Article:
2) A sustainable advantage gained through business momentum, patents, visionary leadership, and/or inept competition.

3dfx can't lay claim to any of the qualities listed above with too much conviction. The company does have momentum in that it churns out new generations of its Voodoo product regularly, but its competition has product momentum, too (perhaps more so). 3dfx's management claimed to be visionary in its purchase of STB Systems (saying that integration of design and manufacture was where it's all going), but the vision has yet to play out favorably by the numbers. The company has patents, but so does NVIDIA. Finally, no, 3dfx doesn't have inept competition. It competes with viable alternatives to its products.

The main advantage that we once felt 3dfx possessed was its branding and its tight relationship with game makers. You still see the 3dfx Voodoo logo on a great deal of PC game boxes in the store. You also see the NVIDIA logo, though. Essentially, gaming software makers want to cater to the largest possible market, so they try to make their software highly compatible with any quality 3D graphics accelerator. While 3dfx's branding is still to be commended, it doesn't have a lock on the consumer.

3) Excellent past share appreciation measured by a relative strength of 90 or higher.

This stock has a relative strength of 35, meaning that it has underperformed 65% of the market the past year. The stock had doubled from its 1997 IPO before we bought it, and then soared another 50% in the months following our purchase, but it has been downhill since.

4) Good management and smart backing.

In October 1999, CEO Greg Ballard resigned and was replaced by longtime semiconductor industry executive Alex Leupp. Although Mr. Leupp has much experience, it is too early to see where he can lead 3dfx. Mr. Leupp has an experienced older management around him, and the experienced management team from STB Systems, too, but working together is still a new experience.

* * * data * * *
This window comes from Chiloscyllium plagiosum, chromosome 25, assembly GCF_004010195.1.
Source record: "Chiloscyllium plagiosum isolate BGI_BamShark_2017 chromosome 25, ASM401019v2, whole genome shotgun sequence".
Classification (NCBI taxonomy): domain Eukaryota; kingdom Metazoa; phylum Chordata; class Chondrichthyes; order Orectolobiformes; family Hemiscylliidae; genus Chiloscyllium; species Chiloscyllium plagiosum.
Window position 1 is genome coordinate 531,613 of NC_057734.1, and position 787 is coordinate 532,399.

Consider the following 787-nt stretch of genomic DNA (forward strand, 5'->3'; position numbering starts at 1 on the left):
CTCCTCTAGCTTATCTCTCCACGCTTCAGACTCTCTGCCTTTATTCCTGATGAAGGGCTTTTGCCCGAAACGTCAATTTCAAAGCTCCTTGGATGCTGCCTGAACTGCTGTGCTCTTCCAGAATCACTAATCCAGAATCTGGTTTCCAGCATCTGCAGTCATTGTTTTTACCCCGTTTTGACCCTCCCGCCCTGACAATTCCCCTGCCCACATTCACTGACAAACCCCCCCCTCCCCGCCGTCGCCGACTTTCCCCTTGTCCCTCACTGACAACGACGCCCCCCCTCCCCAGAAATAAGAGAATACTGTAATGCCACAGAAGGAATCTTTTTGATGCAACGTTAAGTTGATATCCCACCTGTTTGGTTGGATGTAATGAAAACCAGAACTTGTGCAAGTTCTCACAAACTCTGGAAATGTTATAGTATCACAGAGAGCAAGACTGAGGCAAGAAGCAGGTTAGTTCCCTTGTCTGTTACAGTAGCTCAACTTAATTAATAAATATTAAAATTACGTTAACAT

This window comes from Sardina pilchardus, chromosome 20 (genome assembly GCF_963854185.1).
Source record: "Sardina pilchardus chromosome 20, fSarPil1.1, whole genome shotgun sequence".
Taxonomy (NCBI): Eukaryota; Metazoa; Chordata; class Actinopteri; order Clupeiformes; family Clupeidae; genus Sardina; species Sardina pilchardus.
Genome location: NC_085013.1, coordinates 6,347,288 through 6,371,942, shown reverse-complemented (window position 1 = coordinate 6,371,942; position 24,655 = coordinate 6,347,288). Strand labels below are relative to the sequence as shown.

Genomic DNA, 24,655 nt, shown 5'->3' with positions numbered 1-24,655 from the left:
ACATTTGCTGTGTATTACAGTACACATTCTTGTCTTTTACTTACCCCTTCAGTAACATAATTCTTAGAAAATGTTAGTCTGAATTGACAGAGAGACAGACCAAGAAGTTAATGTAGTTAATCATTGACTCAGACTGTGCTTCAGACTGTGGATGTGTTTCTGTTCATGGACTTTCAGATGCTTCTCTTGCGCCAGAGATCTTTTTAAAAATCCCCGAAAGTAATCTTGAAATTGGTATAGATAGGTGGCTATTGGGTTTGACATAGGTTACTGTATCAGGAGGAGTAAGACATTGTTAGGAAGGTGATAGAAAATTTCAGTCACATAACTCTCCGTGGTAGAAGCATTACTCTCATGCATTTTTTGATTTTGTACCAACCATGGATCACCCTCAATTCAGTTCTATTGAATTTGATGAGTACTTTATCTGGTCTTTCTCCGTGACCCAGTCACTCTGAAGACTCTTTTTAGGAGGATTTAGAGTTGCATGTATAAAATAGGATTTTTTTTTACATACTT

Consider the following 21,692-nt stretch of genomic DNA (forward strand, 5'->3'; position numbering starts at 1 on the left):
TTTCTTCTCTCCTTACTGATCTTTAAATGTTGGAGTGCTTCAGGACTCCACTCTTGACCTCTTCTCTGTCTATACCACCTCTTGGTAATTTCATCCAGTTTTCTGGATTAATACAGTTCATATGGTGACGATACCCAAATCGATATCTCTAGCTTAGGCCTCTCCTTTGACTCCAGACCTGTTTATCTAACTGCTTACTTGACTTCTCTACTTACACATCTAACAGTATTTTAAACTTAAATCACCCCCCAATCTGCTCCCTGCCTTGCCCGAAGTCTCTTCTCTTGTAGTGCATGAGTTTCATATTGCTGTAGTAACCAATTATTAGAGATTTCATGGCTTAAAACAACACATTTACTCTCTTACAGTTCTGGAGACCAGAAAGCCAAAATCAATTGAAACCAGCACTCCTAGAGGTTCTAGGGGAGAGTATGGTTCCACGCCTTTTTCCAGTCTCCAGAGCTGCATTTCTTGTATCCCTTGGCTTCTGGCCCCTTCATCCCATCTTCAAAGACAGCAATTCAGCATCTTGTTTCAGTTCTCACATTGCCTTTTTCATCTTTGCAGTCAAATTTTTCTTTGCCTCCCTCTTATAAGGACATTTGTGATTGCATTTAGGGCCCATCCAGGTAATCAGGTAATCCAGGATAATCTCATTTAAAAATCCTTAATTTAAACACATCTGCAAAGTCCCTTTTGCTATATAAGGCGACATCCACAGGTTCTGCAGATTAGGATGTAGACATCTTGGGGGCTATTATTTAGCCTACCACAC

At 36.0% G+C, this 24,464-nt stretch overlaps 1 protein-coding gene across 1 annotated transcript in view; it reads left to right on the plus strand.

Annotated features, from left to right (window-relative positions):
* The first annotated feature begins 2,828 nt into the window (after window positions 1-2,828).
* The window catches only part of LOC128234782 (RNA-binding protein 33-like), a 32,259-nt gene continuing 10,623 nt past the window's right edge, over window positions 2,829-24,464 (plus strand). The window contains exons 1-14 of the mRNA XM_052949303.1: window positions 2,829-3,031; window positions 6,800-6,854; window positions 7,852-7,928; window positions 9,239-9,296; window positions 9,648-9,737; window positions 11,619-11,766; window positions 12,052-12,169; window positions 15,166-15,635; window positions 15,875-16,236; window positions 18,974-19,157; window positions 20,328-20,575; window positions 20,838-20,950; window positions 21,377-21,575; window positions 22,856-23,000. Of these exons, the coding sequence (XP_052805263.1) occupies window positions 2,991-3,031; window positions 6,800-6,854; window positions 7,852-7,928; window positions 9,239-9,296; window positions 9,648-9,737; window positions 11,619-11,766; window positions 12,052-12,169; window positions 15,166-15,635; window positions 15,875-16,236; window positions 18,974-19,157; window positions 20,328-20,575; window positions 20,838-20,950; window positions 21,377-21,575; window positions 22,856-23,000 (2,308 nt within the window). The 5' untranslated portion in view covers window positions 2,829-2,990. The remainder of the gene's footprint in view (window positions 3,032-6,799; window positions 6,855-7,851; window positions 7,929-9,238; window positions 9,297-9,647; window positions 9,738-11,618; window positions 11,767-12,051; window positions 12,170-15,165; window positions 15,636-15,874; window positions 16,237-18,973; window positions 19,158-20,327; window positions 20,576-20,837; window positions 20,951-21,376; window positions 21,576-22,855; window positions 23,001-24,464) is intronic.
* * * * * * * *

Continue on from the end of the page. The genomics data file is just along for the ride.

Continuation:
Overall, 3dfx is a young company (founded in 1994), and presumably many of its 250 employees are young. (Not that that's bad! The Fool was founded in 1994 and has about 230 employees, most under the country's median age.)

5) The greater the consumer brand, the better.

With PC gamers, 3dfx does have a good brand name. One slight possible problem, however: just as gamers always want new games (the latest and the greatest), they're also very "fashion" conscious (or "technology aware") when it comes to, well, technology. Many gamers see Voodoo as "out" right now, and prefer NVIDIA.

Kids. So fickle.

6) A significant constituent of the financial media is recently on record for calling it overvalued.

Not a whit. The stock hasn't garnered any such attention and it has, on a price-to-book value basis, actually looked inexpensive. Not inexpensive in a way that we'd want to buy it (or keep it), but not "overvalued" either. We think that we've found something better, though, so whatever price 3dfx fetches, we want to move our money to, hopefully, our new and better investment.

Closing Time

After ATC Communications, 3dfx is the BreakerPort's second-worst investment in the past 5 1/2 years, losing over 60% in just under two years. This certainly goes to remind everyone that our judgment is far from perfect. If it were perfect, we wouldn't be human. Success is largely about being "right" two times out of five. When you are right, you are rewarded for a long time. When you're wrong, you're essentially harmed just once. We've been harmed by this stock, but only once. It shrunk to such a size that it's really not of much consequence or importance to the Rule Breaker Port anymore.

One key lesson to take away from our loss regards the "industry." The computer chip industry was never a favorite of ours. It is "commodity" like, typically lower margin, and is highly competitive and products have a very short life span. We looked beyond these facts because this company seemed so interesting and hip. In the end, even the greatest companies are locked into the industries in which they operate. If an excellent company operates in an average investment-quality industry, the company will, in the end, typically be only an average quality investment -- or less.

We wish 3dfx all the best of luck, and almost surely we'll keep using its products when we play games. We just won't be part owners in the business. Fool on!